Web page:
In your opinion, did giant corporate megabanks and market speculators “cause” the subprime mortgage bubble that – bursting, as all bubbles do – caused millions of people to lose their homes to foreclosure? Did banks and speculators cause the ongoing global recession, massive unemployment, and weakened national economy that is taking long years to (and seemingly may never fully) recover? Or do you think it was caused by the home buyers themselves, many now bankrupt and foreclosed, who were gullible enough to sign adjustable-rate (balloon) mortgages for houses the  mortgage broker assured them they could afford and who walked away with his commission after they signed? Who should be blamed? The duplicitous or the used?

 

Should the Fed (under Alan Greenspan) have lowered interest rates to nearly zero as incentive that encouraged corporate lenders to behave as greedy predators who “lured” high-risk buyers, yearning to own a house, into signing such mortgages? Who really caused this worst economic downturn since the Great Depression? What is your “economic” mindset about all this? Your “social justice” mindset? Have you reexamined these mindsets lately?

 

How do you respond to the term “evolution”? Do you think it means humans descended from monkeys? Or do you think that a kindergarten level of misunderstanding? Do you care a whit about biology one way or the other? Is science a good thing, a threat, or a mixed bag? Do you “believe in” science? Or God? Or both science and God? Do you believe God created the universe, the earth, and all living creatures plus Adam and Eve in six 24-hour days? Is your religion right and all other religions wrong? Are you skeptical about any of these things? What is your mindset toward science? Toward religion? Will some aspect of you live on after your body dies? Which religion does God belong to? Is He a Christian? If so, Catholic or protestant? If protestant, which denomination? Does It call Itself Allah on certain days? Or is She a Jew? Answer quickly now, no hedging.

 

Mindsets thrive in all of us. They can and do have enormous influence over every topic with which people concern themselves. They often lead us down paths of biased thinking and ill-considered actions which we pursue fervently, failing to recognize that our own actions can be detrimental to our own best interests. Many hard-working, financially stressed Americans, for instance, cast their votes according to mindsets they have acquired unthinkingly, continuing perversely to elect politicians whose well known beliefs assure that they will pass laws which transfer more wealth from those voters to the super rich. This typically happens in the name of untrammeled free market capitalism which has been bundled with a few hot-ticket religio-social issues which serve as decoys to distract voter attention from the real ploy – big money. Thus with their own votes do millions of middle- and lower-income voters unknowingly make their own lives harder.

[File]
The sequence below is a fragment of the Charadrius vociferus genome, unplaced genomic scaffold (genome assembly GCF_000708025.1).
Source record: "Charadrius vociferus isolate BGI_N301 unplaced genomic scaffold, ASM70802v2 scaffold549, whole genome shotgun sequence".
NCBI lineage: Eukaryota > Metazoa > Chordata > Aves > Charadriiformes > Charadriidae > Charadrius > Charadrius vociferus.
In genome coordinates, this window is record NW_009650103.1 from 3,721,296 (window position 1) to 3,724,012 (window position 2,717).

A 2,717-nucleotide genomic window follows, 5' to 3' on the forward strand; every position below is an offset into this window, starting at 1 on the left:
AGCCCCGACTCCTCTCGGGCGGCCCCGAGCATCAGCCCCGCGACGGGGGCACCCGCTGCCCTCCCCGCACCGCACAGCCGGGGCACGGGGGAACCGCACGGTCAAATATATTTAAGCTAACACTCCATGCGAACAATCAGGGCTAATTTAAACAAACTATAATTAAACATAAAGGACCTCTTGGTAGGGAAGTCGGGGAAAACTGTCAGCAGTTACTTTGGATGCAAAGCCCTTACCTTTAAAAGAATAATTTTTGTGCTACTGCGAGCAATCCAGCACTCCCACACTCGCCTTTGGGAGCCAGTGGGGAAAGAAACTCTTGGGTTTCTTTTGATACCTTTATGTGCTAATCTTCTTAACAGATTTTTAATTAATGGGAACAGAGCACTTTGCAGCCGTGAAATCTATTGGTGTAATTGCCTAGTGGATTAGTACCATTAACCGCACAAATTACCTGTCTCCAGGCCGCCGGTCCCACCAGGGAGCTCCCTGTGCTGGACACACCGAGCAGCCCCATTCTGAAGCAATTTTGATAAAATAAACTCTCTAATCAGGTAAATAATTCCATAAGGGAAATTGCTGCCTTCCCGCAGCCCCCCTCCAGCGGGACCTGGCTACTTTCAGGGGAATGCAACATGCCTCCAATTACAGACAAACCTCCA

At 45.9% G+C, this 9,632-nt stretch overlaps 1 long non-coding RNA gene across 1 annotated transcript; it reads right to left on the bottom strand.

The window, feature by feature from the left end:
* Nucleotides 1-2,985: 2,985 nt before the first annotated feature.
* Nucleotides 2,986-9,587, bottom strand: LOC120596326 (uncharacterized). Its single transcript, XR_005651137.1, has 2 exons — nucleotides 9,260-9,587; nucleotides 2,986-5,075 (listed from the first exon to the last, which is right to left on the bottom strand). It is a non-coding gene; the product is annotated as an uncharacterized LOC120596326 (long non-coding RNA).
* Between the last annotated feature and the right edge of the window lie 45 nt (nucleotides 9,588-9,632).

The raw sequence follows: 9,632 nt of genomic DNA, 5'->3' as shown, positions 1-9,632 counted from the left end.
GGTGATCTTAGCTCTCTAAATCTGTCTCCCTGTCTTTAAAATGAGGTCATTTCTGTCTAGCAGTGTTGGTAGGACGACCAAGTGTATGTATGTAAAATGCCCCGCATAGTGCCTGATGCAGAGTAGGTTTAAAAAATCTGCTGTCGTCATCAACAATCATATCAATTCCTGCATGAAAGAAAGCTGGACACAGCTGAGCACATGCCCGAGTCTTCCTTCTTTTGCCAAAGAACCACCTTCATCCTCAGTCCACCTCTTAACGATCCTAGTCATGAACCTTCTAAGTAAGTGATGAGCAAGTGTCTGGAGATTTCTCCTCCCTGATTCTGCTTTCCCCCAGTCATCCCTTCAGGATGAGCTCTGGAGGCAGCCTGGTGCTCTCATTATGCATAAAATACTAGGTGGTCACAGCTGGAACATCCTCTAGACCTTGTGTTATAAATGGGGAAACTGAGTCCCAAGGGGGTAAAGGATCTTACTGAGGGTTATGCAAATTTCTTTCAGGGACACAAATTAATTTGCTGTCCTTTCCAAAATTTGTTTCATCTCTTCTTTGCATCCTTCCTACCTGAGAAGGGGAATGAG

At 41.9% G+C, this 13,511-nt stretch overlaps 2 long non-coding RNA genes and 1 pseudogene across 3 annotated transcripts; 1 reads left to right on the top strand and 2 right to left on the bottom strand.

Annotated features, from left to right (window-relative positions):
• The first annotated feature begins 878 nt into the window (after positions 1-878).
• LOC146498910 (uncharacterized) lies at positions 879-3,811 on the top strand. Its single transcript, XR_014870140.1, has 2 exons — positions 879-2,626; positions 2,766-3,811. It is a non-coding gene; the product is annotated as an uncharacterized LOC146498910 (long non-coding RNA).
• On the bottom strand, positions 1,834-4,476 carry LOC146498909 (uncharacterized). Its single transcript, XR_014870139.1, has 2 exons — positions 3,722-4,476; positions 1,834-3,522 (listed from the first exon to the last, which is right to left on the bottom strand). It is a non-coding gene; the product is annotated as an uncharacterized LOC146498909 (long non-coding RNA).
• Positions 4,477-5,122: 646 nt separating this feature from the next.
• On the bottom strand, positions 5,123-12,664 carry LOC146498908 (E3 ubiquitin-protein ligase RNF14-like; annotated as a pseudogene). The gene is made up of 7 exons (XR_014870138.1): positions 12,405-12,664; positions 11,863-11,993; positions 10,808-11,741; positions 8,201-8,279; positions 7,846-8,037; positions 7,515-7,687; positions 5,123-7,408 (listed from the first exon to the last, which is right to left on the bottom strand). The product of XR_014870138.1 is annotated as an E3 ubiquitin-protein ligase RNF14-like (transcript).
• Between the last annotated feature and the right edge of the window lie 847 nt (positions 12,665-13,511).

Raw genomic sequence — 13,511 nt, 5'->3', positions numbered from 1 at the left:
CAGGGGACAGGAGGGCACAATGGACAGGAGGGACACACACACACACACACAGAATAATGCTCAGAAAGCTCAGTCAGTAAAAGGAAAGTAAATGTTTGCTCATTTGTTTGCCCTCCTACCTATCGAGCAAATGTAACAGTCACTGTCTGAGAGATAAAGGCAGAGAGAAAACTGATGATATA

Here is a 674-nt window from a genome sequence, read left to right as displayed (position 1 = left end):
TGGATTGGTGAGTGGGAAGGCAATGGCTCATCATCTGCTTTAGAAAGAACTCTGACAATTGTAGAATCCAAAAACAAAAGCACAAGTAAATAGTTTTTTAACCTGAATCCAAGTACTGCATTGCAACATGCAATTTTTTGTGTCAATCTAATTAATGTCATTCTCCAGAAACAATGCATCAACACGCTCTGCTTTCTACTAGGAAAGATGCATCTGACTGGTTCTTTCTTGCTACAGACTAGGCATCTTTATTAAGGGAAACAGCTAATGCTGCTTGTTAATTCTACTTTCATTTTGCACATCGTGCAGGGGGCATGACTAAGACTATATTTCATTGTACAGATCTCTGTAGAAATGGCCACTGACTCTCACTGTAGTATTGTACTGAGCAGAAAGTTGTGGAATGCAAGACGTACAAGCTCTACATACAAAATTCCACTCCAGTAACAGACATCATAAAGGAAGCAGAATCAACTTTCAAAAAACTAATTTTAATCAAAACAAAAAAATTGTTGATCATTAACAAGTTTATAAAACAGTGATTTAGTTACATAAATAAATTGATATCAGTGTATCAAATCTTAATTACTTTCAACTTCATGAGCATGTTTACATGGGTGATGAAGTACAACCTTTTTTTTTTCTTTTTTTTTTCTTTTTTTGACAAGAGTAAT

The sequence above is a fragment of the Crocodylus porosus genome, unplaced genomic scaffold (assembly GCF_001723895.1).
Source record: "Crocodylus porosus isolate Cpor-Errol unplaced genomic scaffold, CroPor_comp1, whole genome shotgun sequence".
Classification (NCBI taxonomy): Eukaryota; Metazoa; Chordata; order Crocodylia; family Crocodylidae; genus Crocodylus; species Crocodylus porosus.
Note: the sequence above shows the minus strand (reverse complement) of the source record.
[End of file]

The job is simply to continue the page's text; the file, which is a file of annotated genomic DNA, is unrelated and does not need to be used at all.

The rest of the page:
We all have mindsets, and they are laden with value judgments. Certain mindsets are generally considered positive (think “kind volunteer” or “helps people in need”), though not by everyone. Other mindsets are regarded negatively by most people (think “Nazi” or “selfish”), though, again, not by everyone. One person’s mindset favoring the idea of government by Islamic Sharia law – or by Christian theocracy – may be seen through another person’s mindset as anathema, unspeakable evil to be banished from the earth. Mindsets appear in opposite extremes, and every shade and context in between.

 

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Mindsets matter

Mindsets matter, to individuals and to whole societies. As a cause of civil unrest and strife, they matter especially as they move from the moderate center toward the political extremes of right and left. Think of a bell curve that’s not so very high, but is unusually wide. And getting wider, with more people out on the extreme s.

 

Consider the “nicest” people you know – people in your personal orbit who seem to be always cheerful, always evidencing a positive attitude, always considerate, always trying to do what they feel is helpful for others in their daily lives. Demonstration of positive regard for oneself, combined with supportive and helpful behavior toward others, reveals something of the mindset behind the actions.